“At the time I knew it was my destiny: I was chained to a tree, exposed to the elements, forced to eat garbage for the rest of my life. My only hope was my family, my husband was praying for me every day.”
ELIZABETH, 30 years old
Since the civil war broke out in Ivory Coast in 2002, mental and psychosocial problems have become more profuse, especially in women. In times of violence and insecurity, women are often victims of physical and sexual abuse. This, and the increasing pressures of leading a home while the men are out fighting, severely restricts their access to public services.
In this context depression and other mental conditions are appallingly common. Sadly, the money the government invests in combating these type of illnesses is scant. In a country with 20 million people, only two psychiatric hospitals exist.
In West Africa, mental illness is considered to be a magical, supernatural event, caused by spirits taking over the body. People suffering from mental disorders are believed to be possessed by evil spirits and are many times abandoned by their families; left to wander the streets alone, homeless and with no food. In other occasions, the sick are either sent to spiritual healing centers, or “prayer camps”, or left in the outskirts of the village, where their treatment consists in being chained to a tree or a wooden block for an indefinite period of time while their family prays to cast out the evil spirits.
The St. Camille association helps these people by freeing them and taking them into their Rehabilitation Center in Bouaké, properly taking care of them and giving them vocational and professional training to promote their reintegration into society.
The Belleville Center’s goal is for its women to go back to a normal life, re-acquiring knowledge in the areas of work, self-awareness, family life and social life.
The Center gives both former and currently mentally ill women shelter for themselves and their children. Proper medical and psychological treatment is provided, as well as tailored vocational activities to promote their reintegration into their village. Activities include: hygiene, tailoring/dress-making, manioc processing, agriculture and textile manufacturing.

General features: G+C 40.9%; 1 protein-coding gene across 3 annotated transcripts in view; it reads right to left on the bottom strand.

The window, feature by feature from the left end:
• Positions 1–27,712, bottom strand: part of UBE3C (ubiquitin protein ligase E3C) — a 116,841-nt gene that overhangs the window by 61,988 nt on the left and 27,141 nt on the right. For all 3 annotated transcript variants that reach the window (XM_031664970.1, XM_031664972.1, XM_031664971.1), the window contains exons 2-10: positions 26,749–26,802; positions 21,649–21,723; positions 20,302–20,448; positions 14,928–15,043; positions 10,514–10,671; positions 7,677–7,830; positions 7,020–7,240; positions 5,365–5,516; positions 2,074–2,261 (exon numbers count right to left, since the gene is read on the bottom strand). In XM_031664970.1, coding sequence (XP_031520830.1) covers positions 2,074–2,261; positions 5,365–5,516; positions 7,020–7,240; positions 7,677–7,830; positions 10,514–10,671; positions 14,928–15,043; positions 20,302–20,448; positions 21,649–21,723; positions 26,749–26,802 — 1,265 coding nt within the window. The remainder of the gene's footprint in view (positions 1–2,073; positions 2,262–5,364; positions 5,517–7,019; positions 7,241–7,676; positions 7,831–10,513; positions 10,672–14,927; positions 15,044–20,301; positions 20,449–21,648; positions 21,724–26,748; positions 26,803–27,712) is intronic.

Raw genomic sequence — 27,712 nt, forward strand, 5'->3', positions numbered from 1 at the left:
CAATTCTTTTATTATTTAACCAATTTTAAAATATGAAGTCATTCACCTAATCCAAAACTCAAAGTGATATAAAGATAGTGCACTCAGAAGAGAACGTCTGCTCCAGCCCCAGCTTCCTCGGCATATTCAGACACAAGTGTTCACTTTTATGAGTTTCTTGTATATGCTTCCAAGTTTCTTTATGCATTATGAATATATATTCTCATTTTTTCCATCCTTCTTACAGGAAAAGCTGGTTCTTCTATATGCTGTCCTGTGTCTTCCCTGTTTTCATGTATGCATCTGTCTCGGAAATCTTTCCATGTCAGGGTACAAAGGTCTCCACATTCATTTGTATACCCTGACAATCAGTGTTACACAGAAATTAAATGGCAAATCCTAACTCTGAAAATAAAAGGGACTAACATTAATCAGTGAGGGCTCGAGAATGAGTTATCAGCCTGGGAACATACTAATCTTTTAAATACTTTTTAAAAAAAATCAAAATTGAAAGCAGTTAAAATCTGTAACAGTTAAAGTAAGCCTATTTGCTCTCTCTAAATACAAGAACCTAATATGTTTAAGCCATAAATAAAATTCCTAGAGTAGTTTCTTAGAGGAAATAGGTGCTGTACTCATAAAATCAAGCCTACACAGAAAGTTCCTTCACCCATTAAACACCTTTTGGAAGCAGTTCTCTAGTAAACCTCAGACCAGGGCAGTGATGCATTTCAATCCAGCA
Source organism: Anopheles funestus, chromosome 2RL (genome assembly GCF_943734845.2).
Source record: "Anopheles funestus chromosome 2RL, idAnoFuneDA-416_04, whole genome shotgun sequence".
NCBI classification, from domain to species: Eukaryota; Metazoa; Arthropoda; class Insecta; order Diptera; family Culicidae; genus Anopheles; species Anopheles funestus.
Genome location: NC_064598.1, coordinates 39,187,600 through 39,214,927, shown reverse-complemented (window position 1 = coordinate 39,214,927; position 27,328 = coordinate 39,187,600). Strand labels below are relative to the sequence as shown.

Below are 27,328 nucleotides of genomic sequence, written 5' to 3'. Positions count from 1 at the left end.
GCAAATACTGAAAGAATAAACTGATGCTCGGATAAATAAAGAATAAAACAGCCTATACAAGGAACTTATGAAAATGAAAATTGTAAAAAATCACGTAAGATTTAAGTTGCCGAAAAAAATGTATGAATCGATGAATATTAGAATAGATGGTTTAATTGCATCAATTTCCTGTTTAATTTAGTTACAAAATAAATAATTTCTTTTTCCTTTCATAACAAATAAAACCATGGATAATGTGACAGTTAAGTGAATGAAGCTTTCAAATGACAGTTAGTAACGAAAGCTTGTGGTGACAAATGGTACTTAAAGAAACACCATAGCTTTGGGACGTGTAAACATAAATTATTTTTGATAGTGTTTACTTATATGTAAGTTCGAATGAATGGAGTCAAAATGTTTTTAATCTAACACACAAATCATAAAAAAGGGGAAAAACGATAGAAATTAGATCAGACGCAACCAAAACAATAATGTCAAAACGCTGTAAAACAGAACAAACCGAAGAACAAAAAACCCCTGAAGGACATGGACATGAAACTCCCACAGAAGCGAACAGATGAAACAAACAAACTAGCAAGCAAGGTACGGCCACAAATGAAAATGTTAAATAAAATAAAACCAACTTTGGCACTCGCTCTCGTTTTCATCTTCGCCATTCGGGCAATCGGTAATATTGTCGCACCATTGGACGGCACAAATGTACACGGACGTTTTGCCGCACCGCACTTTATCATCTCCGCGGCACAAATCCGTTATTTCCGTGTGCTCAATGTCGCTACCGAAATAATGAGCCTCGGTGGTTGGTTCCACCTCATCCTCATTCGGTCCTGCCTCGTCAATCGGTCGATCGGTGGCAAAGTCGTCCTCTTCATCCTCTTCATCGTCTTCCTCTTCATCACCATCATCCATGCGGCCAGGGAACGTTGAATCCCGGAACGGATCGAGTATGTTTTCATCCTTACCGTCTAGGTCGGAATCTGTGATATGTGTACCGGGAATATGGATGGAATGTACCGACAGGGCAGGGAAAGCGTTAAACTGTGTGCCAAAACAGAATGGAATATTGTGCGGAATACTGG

The children, for their part, are offered an Education Center and psychological and medical aid, as well as meals during the school year.
Associazione di Cooperanti Ticinesi e Associati (ACTA) of Lugano, Switzerland.
Association Saint Camille de Lellis, Ivory Coast.
Bouaké Dioceses, Ivory Coast.
Notre Dame De La Paix Congregation
I. Training Courses for Women
II. Daycare and education center
III. Health Center and Infirmary
Today the center provides residential services to 60 women and 20 children. Results can be separated as follows:
Women’s reinsertion program
All of these women are now working in different sewing shops that they contacted through our program and are managing to live independently in Bouaké.
Currently, four more women are ready to leave the center and two more have asked their villages to accept their reinsertion. All of them are supported and monitored by a social worker in these transition phases.
New women are expected to take the newly liberated places within the Belleville Center.
With the help of the psychologist, we have been able to ensure all of the children have a favorable environment for growth and learning. The psychologist has been of invaluable help in dealing with the most problematic cases, designing a personalized program for each one.
Child daycare center
Much to everyone’s surprise, the children effortlessly accepted the structure and rules we provided.
The Belleville Center currently plays a very important role in the community, especially the education center, which is consolidating itself as a reference point for the entertainment and education of both children and parents.
It is important to point out that the center was set up in an Islamic neighborhood and is run by a Catholic nun. Having overcome the initial suspicions and the stereotypes linked to mental illness, the neighborhood families have welcomed the center’s role and are now active participants in its various activities. The taboo against the women and mental illnesses are giving way to tolerance.
The Belleville Center has been recently declared the most effective structure for mental healthcare in the country by the Ivory Coast’s Minister of Health.